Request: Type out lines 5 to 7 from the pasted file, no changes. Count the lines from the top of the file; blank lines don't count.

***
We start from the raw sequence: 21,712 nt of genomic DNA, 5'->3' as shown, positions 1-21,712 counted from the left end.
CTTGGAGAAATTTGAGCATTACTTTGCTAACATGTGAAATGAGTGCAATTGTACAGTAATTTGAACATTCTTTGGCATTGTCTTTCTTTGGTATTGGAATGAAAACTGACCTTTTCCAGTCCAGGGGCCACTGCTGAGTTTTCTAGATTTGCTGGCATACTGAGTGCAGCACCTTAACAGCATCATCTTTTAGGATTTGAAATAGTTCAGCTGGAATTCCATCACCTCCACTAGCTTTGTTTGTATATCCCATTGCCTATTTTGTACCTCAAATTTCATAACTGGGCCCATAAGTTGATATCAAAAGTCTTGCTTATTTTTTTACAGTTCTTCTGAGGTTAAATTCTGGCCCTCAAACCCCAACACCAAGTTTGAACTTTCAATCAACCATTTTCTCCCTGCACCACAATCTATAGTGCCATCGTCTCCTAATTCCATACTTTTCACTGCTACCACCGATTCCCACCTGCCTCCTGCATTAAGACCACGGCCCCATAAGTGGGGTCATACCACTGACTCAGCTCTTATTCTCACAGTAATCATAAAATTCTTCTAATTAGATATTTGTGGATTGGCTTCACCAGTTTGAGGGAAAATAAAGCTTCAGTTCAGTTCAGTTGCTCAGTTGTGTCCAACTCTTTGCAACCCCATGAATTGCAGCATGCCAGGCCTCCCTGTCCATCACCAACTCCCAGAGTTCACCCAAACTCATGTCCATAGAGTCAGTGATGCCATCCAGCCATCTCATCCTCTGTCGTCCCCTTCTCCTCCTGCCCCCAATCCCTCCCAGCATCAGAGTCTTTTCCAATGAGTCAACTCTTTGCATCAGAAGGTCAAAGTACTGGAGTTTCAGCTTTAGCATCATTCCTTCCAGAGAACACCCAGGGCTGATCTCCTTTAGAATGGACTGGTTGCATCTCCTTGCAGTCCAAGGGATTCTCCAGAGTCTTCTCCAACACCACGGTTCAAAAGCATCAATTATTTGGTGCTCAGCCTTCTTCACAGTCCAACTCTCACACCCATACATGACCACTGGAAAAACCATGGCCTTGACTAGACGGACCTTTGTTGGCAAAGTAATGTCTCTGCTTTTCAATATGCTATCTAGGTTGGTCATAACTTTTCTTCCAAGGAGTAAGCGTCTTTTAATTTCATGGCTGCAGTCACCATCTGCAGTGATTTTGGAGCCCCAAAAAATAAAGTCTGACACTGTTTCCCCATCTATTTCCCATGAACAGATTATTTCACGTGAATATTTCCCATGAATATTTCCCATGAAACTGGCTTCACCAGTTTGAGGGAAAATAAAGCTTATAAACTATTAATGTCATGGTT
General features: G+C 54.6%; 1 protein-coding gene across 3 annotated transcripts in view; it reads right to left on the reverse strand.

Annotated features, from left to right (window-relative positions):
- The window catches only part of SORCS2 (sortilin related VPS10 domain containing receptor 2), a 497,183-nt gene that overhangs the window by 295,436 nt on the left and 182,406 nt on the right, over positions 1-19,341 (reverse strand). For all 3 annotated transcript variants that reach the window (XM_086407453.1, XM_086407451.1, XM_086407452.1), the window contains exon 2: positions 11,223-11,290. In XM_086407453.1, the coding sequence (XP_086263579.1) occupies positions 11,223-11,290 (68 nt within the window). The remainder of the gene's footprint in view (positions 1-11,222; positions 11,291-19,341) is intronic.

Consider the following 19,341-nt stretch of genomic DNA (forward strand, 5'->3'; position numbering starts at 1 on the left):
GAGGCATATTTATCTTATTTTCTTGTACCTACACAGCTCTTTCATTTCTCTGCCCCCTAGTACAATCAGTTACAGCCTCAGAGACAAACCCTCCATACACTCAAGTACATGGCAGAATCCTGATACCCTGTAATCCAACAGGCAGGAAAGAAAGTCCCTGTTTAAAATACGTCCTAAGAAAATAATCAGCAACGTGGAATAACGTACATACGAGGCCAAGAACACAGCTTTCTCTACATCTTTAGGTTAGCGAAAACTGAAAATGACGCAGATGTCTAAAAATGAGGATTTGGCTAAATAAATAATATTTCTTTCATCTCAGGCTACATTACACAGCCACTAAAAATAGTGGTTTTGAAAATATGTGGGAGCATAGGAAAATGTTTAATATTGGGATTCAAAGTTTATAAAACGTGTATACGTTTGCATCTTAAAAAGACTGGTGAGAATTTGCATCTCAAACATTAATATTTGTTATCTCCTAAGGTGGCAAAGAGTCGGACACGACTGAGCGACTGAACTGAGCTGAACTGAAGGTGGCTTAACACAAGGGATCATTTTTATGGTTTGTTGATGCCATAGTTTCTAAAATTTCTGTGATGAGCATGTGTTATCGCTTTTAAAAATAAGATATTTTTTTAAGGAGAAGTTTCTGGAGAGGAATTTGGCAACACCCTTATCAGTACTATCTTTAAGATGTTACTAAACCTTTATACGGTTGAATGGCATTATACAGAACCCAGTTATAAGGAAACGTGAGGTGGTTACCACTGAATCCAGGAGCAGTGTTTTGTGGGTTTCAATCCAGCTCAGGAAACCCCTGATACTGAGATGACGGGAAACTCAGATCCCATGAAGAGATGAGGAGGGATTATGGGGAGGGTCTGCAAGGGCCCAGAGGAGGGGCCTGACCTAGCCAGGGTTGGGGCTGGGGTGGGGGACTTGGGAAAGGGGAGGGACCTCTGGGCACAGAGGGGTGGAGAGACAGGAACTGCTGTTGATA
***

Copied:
- The window catches only part of SORCS2 (sortilin related VPS10 domain containing receptor 2), a 497,183-nt gene that overhangs the window by 295,436 nt on the left and 182,406 nt on the right, over positions 1-19,341 (reverse strand). For all 3 annotated transcript variants that reach the window (XM_086407453.1, XM_086407451.1, XM_086407452.1), the window contains exon 2: positions 11,223-11,290. In XM_086407453.1, the coding sequence (XP_086263579.1) occupies positions 11,223-11,290 (68 nt within the window). The remainder of the gene's footprint in view (positions 1-11,222; positions 11,291-19,341) is intronic.

Consider the following 19,341-nt stretch of genomic DNA (forward strand, 5'->3'; position numbering starts at 1 on the left):
GAGGCATATTTATCTTATTTTCTTGTACCTACACAGCTCTTTCATTTCTCTGCCCCCTAGTACAATCAGTTACAGCCTCAGAGACAAACCCTCCATACACTCAAGTACATGGCAGAATCCTGATACCCTGTAATCCAACAGGCAGGAAAGAAAGTCCCTGTTTAAAATACGTCCTAAGAAAATAATCAGCAACGTGGAATAACGTACATACGAGGCCAAGAACACAGCTTTCTCTACATCTTTAGGTTAGCGAAAACTGAAAATGACGCAGATGTCTAAAAATGAGGATTTGGCTAAATAAATAATATTTCTTTCATCTCAGGCTACATTACACAGCCACTAAAAATAGTGGTTTTGAAAATATGTGGGAGCATAGGAAAATGTTTAATATTGGGATTCAAAGTTTATAAAACGTGTATACGTTTGCATCTTAAAAAGACTGGTGAGAATTTGCATCTCAAACATTAATATTTGTTATCTCCTAAGGTGGCAAAGAGTCGGACACGACTGAGCGACTGAACTGAGCTGAACTGAAGGTGGCTTAACACAAGGGATCATTTTTATGGTTTGTTGATGCCATAGTTTCTAAAATTTCTGTGATGAGCATGTGTTATCGCTTTTAAAAATAAGATATTTTTTTAAGGAGAAGTTTCTGGAGAGGAATTTGGCAACACCCTTATCAGTACTATCTTTAAGATGTTACTAAACCTTTATACGGTTGAATGGCATTATACAGAACCCAGTTATAAGGAAACGTGAGGTGGTTACCACTGAATCCAGGAGCAGTGTTTTGTGGGTTTCAATCCAGCTCAGGAAACCCCTGATACTGAGATGACGGGAAACTCAGATCCCATGAAGAGATGAGGAGGGATTATGGGGAGGGTCTGCAAGGGCCCAGAGGAGGGGCCTGACCTAGCCAGGGTTGGGGCTGGGGTGGGGGACTTGGGAAAGGGGAGGGACCTCTGGGCACAGAGGGGTGGAGAGACAGGAACTGCTGTTGATA